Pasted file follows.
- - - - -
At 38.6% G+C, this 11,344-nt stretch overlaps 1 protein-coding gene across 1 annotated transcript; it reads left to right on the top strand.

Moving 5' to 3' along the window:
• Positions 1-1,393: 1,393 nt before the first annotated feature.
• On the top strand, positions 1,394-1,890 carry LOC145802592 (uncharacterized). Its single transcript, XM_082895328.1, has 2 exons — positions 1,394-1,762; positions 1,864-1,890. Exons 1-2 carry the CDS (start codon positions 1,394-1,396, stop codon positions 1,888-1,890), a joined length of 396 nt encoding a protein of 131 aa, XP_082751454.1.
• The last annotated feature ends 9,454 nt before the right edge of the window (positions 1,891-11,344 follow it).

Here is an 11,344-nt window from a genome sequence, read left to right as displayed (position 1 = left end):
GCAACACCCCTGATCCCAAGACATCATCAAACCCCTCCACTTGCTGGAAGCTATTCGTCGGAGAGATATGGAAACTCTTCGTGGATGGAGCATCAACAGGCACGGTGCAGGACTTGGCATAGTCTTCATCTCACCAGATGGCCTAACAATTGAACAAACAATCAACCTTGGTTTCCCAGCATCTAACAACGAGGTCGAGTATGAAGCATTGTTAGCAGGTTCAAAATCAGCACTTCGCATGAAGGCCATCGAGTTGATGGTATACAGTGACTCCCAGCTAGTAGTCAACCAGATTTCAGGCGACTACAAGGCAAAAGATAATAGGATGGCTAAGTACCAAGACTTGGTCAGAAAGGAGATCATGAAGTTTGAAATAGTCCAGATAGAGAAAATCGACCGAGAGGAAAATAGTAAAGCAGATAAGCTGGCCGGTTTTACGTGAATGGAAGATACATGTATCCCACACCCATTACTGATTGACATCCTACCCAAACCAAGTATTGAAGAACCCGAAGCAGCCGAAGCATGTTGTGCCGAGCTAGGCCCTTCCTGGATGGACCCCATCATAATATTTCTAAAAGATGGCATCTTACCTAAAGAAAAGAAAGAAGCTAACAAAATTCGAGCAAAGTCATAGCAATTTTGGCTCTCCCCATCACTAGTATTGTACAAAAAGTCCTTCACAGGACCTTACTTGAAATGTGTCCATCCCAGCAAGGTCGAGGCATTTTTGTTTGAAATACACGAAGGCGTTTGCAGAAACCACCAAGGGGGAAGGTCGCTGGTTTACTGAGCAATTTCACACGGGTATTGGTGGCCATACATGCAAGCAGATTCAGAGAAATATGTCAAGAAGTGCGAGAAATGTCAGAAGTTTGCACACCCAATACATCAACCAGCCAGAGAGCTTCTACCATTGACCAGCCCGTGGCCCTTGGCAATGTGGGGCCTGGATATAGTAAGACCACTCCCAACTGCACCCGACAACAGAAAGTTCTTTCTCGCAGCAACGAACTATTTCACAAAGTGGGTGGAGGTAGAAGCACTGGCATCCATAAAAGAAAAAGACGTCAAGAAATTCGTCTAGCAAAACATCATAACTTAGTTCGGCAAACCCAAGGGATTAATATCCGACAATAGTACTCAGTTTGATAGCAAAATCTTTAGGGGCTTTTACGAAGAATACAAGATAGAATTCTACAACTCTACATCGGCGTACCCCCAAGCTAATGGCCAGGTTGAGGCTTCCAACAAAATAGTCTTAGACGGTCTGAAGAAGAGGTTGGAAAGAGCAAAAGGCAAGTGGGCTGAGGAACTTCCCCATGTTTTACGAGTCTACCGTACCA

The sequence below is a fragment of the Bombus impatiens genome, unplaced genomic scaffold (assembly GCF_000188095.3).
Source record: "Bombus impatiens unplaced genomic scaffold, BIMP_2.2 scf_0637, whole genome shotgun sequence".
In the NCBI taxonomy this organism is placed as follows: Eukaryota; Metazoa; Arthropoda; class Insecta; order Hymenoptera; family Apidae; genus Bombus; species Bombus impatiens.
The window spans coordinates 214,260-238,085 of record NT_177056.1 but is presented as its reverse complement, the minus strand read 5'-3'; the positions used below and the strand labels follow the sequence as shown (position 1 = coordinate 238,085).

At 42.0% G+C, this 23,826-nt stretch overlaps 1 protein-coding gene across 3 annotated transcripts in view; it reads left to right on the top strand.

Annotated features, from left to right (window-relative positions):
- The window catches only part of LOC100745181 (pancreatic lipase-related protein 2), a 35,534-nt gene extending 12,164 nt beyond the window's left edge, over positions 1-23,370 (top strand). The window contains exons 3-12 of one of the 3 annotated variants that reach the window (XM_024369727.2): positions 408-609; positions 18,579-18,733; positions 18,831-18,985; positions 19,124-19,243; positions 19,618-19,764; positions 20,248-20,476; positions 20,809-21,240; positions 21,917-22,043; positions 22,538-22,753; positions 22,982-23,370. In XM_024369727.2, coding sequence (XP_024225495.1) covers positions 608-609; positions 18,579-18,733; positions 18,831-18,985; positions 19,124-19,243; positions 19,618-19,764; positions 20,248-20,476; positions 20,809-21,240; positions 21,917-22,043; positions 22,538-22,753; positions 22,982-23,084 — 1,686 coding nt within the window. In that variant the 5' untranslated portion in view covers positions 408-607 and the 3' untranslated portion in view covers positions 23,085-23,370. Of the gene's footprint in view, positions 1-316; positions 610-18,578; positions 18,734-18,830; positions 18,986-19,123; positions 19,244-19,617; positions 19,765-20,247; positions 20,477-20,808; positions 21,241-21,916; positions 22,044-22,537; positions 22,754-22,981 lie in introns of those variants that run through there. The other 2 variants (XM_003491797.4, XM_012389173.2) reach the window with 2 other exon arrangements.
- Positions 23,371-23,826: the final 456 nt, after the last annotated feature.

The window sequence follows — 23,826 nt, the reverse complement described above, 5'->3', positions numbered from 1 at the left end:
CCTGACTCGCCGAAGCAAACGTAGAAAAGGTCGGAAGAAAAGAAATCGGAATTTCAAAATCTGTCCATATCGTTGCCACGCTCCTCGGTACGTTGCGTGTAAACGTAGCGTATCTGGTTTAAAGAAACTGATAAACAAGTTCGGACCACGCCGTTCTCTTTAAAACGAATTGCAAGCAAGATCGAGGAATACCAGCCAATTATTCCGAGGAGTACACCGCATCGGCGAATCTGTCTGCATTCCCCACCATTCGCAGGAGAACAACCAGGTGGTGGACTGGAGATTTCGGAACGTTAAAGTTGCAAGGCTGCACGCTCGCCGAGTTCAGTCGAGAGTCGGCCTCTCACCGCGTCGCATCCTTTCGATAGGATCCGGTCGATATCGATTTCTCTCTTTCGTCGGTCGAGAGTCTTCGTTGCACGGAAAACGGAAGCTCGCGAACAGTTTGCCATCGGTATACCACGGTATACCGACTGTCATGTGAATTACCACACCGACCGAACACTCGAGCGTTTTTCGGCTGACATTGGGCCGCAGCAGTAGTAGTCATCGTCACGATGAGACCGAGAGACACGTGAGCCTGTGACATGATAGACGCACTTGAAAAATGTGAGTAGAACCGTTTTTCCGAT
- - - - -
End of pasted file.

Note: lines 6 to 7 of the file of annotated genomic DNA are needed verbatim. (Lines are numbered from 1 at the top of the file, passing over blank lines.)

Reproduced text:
Here is an 11,344-nt window from a genome sequence, read left to right as displayed (position 1 = left end):
GCAACACCCCTGATCCCAAGACATCATCAAACCCCTCCACTTGCTGGAAGCTATTCGTCGGAGAGATATGGAAACTCTTCGTGGATGGAGCATCAACAGGCACGGTGCAGGACTTGGCATAGTCTTCATCTCACCAGATGGCCTAACAATTGAACAAACAATCAACCTTGGTTTCCCAGCATCTAACAACGAGGTCGAGTATGAAGCATTGTTAGCAGGTTCAAAATCAGCACTTCGCATGAAGGCCATCGAGTTGATGGTATACAGTGACTCCCAGCTAGTAGTCAACCAGATTTCAGGCGACTACAAGGCAAAAGATAATAGGATGGCTAAGTACCAAGACTTGGTCAGAAAGGAGATCATGAAGTTTGAAATAGTCCAGATAGAGAAAATCGACCGAGAGGAAAATAGTAAAGCAGATAAGCTGGCCGGTTTTACGTGAATGGAAGATACATGTATCCCACACCCATTACTGATTGACATCCTACCCAAACCAAGTATTGAAGAACCCGAAGCAGCCGAAGCATGTTGTGCCGAGCTAGGCCCTTCCTGGATGGACCCCATCATAATATTTCTAAAAGATGGCATCTTACCTAAAGAAAAGAAAGAAGCTAACAAAATTCGAGCAAAGTCATAGCAATTTTGGCTCTCCCCATCACTAGTATTGTACAAAAAGTCCTTCACAGGACCTTACTTGAAATGTGTCCATCCCAGCAAGGTCGAGGCATTTTTGTTTGAAATACACGAAGGCGTTTGCAGAAACCACCAAGGGGGAAGGTCGCTGGTTTACTGAGCAATTTCACACGGGTATTGGTGGCCATACATGCAAGCAGATTCAGAGAAATATGTCAAGAAGTGCGAGAAATGTCAGAAGTTTGCACACCCAATACATCAACCAGCCAGAGAGCTTCTACCATTGACCAGCCCGTGGCCCTTGGCAATGTGGGGCCTGGATATAGTAAGACCACTCCCAACTGCACCCGACAACAGAAAGTTCTTTCTCGCAGCAACGAACTATTTCACAAAGTGGGTGGAGGTAGAAGCACTGGCATCCATAAAAGAAAAAGACGTCAAGAAATTCGTCTAGCAAAACATCATAACTTAGTTCGGCAAACCCAAGGGATTAATATCCGACAATAGTACTCAGTTTGATAGCAAAATCTTTAGGGGCTTTTACGAAGAATACAAGATAGAATTCTACAACTCTACATCGGCGTACCCCCAAGCTAATGGCCAGGTTGAGGCTTCCAACAAAATAGTCTTAGACGGTCTGAAGAAGAGGTTGGAAAGAGCAAAAGGCAAGTGGGCTGAGGAACTTCCCCATGTTTTACGAGTCTACCGTACCA